The President also assigned himself to “represent the state and control its general policy and basic choices,” assuming “the general command of the armed forces […] creating, annulling and amending ministries and state secretaries and controlling their competencies and authorities,” as well as the ability to “dismiss members of the government,” and “appoint and terminate all jobs.” In the event that the position of the President of the Republic becomes vacant, the Presidential decree stipulates that the Prime Minister shall assume the duties of the presidency. If the Prime Minister is unable to do so, the matter is delegated to the Minister of Justice. The government is charged with “ensuring the implementation of the general policy of the state in accordance with the directives and choices set by the President of the Republic,” and is exclusively accountable to him.
The decree stipulated the suspension of all chapters of the constitution except for “the Preamble, Chapters One and Two thereof, and all constitutional provisions that do not contradict this presidential order.” It also stipulated “the abolition of the temporary body to monitor the constitutionality of legislation,” and that “the president shall prepare draft amendments related to political reforms, with the assistance of a committee organized by presidential decree.”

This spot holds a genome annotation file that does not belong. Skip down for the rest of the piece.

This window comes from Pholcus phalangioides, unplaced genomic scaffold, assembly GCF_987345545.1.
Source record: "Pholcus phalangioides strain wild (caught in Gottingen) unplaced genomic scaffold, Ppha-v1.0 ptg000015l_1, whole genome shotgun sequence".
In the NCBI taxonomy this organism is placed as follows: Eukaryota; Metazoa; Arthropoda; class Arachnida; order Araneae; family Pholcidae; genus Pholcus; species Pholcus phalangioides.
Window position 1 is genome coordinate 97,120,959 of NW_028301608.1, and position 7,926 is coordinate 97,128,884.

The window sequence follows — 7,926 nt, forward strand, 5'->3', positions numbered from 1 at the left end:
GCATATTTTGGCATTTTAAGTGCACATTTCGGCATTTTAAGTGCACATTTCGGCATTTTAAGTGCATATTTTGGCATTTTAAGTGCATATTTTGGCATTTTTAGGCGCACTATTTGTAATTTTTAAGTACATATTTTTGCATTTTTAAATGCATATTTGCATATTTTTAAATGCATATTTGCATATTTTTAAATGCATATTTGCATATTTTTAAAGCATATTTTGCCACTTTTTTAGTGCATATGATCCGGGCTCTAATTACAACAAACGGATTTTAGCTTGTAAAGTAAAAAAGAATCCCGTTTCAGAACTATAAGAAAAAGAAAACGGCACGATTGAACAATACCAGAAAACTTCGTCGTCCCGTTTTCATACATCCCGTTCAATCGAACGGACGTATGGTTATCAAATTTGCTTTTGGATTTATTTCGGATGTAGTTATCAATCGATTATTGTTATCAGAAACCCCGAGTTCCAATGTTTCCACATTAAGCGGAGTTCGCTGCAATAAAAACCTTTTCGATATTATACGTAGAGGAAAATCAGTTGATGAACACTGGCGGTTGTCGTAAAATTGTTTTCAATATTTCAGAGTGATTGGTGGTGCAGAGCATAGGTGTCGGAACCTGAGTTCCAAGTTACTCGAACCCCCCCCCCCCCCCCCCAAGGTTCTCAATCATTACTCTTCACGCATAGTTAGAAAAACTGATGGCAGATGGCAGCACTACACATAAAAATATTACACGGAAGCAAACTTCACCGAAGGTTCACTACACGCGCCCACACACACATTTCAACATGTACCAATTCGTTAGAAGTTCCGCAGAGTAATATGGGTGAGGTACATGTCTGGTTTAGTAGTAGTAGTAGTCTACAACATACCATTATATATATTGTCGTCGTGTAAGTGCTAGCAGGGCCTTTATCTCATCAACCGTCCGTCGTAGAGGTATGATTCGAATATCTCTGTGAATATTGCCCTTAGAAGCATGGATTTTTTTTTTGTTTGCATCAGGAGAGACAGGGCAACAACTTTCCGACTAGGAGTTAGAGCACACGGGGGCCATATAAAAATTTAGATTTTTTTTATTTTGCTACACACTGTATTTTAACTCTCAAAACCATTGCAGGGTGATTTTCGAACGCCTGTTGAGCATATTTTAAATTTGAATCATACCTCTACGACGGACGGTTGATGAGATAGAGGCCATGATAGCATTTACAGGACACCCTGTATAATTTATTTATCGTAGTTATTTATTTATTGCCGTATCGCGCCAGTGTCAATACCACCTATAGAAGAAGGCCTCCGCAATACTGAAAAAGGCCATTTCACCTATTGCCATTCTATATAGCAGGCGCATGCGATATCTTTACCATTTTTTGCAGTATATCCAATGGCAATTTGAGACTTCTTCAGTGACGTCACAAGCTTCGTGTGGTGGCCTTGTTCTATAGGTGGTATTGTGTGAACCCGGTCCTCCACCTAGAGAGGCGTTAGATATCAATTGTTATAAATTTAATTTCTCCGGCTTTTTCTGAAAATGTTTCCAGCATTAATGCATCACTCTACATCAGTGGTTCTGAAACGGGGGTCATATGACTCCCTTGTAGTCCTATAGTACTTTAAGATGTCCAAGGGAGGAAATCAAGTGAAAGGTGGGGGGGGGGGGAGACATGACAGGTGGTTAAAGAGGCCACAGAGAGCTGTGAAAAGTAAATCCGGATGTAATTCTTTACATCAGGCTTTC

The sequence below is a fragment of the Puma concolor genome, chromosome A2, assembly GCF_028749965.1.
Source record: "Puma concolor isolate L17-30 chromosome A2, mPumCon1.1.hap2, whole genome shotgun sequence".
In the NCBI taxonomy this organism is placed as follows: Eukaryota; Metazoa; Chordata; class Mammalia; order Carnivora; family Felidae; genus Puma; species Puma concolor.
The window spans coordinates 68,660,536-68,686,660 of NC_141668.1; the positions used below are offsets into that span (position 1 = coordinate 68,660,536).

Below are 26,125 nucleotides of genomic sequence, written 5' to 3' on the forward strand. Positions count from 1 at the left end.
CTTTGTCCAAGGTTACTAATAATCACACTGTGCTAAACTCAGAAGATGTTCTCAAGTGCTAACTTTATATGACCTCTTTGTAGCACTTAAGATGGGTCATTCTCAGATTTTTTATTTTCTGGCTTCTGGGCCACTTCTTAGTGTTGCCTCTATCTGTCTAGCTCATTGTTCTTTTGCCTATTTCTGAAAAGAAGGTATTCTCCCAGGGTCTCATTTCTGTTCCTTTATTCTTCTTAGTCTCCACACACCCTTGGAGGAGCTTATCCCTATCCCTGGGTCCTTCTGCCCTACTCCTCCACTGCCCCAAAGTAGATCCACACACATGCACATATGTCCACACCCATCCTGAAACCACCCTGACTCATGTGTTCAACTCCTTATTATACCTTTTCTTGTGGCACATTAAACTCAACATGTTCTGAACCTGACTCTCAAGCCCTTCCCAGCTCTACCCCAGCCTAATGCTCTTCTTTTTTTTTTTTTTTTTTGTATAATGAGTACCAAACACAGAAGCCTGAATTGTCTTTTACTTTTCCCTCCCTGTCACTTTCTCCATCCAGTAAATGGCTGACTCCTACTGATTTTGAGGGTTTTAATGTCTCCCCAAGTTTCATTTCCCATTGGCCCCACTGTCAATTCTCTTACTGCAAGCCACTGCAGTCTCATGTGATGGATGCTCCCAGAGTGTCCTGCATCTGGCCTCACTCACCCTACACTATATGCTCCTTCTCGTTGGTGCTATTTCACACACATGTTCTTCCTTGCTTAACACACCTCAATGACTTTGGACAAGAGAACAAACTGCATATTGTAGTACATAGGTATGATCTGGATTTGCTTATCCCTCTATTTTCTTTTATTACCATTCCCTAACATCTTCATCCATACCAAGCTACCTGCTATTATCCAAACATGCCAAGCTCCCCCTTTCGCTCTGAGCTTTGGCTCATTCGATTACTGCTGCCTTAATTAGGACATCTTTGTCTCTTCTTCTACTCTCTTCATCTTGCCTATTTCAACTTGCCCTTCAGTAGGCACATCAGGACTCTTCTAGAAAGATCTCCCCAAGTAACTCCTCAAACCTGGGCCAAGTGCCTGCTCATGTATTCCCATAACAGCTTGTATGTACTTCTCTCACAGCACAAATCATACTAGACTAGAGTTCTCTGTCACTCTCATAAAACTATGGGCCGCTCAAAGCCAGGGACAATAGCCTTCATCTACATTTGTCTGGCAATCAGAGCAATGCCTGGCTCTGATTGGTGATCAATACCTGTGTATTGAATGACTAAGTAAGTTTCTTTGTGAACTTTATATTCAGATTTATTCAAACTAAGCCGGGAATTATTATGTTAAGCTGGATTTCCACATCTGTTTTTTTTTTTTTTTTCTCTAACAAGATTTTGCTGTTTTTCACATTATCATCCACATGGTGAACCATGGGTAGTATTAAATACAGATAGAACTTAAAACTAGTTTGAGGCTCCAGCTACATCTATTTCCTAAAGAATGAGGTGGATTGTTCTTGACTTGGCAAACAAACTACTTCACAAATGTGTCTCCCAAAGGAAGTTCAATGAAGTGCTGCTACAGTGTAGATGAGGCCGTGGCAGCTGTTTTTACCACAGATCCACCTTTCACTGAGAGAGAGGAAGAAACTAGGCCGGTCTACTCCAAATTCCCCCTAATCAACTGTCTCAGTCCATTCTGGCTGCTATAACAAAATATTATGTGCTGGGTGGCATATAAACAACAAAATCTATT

The decree goes far beyond the measures taken by the President on 25 July to take almost total power, concentrating all executive and legislative powers in his hands. Although he has not officially announced the dissolution of Parliament and the abolition of the constitution, the decree has effectively suspended the constitution and established a presidential system of government. Saied has consequently reversed the most important achievements of the Tunisian revolution; the 2014 constitution, which guarantees rights and freedoms, distributes executive powers between the president, the government and parliament, and regulates balance and mutual oversight among them. The emphasis on preserving the preamble of the constitution and its first and second chapters has no political value, as this part of the constitution relates to issues such as the state's civility, religion, borders, flag, and tasks. In any case, the presidential decree is, in effect, a temporary constitutional declaration, painting over the 2014 constitution. This is if the Tunisian people and elites do not defend their constitution.